The Most Memorable Advice of 2023

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Written By Pinang Driod

In a year when global temperatures reached a record high, artificial-intelligence advancements sparked questions around work and human interaction, and wars raged in Europe and in the Middle East, Atlantic writers and other experts offered pragmatic wisdom on navigating everyday experiences with friendship, family, and work.

Their words point to the virtues of finding wonder in mundane moments, navigating grief with a spirit of acceptance, and prioritizing human connection.

As 2024 approaches, we’re reflecting on some of the most memorable advice shared this year. If this guidance resonates with you, carry it with you into the new year.

The Quiet Profundity of Everyday Awe

That feeling of being in the presence of something vast is good for us. And, counterintuitively, many times it’s found in completely unremarkable circumstances.

The Most Misunderstood Concept in Psychology

“Boundaries” have taken off, but the concept has become misunderstood, joining the pantheon of misused psychology jargon.

Quote card that reads “Boundaries are often thought of as rules for other people, but in reality, they’re rules for ourselves. They’re our own definition of what we’re comfortable with, and our own choice about what we’ll do if someone ignores the boundary.” — Olga Khazan, staff writer

What the Longest Study on Human Happiness Found Is the Key to a Good Life

The Harvard Study of Adult Development has established a strong correlation between deep relationships and well-being. The question is, how does a person nurture those deep relationships?

Quote card that reads “Relationships keep us happier and healthier throughout our life spans. We neglect our connections with others at our peril.” — Robert Waldinger and Marc Schulz, The Harvard Study of Adult Development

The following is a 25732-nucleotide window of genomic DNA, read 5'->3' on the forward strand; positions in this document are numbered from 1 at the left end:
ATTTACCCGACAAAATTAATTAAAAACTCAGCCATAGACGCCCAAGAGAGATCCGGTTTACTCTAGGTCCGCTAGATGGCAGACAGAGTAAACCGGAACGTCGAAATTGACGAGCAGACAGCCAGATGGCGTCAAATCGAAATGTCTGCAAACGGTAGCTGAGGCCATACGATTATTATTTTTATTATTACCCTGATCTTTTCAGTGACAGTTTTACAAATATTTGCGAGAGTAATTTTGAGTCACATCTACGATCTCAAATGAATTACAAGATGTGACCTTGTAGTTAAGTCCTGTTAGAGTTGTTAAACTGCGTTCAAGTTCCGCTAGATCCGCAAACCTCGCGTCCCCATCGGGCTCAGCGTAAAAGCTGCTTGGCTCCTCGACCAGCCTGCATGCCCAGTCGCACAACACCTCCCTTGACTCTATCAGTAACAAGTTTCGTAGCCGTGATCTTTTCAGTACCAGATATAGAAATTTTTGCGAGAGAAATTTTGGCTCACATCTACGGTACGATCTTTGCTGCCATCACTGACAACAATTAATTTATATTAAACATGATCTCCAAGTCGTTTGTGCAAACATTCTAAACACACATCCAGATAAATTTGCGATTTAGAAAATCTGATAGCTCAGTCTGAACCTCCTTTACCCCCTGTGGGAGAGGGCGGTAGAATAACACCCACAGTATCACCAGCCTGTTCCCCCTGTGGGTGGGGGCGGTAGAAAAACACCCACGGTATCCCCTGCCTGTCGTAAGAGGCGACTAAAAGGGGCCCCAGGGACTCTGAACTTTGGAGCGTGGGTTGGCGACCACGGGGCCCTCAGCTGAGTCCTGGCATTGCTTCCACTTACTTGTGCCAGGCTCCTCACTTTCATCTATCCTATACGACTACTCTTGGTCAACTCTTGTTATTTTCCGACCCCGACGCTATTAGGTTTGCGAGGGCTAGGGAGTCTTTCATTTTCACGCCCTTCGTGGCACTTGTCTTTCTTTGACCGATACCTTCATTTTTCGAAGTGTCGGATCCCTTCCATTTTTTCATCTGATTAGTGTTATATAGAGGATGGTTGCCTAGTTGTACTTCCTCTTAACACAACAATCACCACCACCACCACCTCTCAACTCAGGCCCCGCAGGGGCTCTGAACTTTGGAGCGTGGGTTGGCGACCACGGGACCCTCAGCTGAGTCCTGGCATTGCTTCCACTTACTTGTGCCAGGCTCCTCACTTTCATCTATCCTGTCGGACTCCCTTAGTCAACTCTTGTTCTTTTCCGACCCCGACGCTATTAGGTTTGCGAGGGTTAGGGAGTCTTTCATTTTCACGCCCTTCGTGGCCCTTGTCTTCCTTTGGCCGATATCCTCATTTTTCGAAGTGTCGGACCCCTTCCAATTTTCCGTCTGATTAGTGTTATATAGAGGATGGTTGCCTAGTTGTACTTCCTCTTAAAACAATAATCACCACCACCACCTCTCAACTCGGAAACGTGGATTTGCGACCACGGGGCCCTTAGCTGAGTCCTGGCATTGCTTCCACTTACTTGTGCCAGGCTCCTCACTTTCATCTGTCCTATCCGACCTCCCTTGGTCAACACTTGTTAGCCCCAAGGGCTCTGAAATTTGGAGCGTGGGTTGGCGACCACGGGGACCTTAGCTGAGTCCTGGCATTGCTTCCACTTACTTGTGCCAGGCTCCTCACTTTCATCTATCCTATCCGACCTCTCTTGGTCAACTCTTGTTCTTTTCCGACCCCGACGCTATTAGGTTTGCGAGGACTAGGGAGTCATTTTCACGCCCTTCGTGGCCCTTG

The Hardest Decision Mothers Make

Why is life so good at presenting situations in which you need to be in two places at once?

Quote card that reads “Sometimes the only thing that gives me solace is the knowledge that we’re all trying, and failing, and then getting up and trying again, to be true both to ourselves and to the people we love.” — Mary Louise Kelly, a host of NPR’s All Things Considered

How America Got Mean

In a culture devoid of moral education, generations are growing up in a morally inarticulate, self-referential world.

Quote card that reads “You have to give to receive. You have to lose yourself in a common cause to find yourself. The deepest human relationships are gift relationships, based on mutual care.” — David Brooks, contributing writer

What Losing My Two Children Taught Me About Grief

Never say “There are no words” to the grieving.

Quote card that reads “The reason [grief] hurts so badly is because we love them so much … The pain can be understood not as a bad thing to avoid, but as a beautiful tribute, a sign that our hearts are still working.” — Colin Campbell, writer and director

The Very Common, Very Harmful Thing Well-Meaning Parents Do

Surveilling your kids will only backfire.

quote card that reads “Equipping our kids with good judgment—and letting them experience the consequences of messing up without trying to get in front of every mistake—is the only way to raise young adults who will be equipped to function on their own.” — Devorah Heitner, author

Live Closer to Your Friends

They make your life better. So why not turn them into your neighbors?

quote card that reads “Many people are prepared to move for a new job … or even just for an adventure. Moving to be closer to buddies should be no different. Friends are not incidental to a good life; they’re essential to one.” — Adrienne Matei, writer


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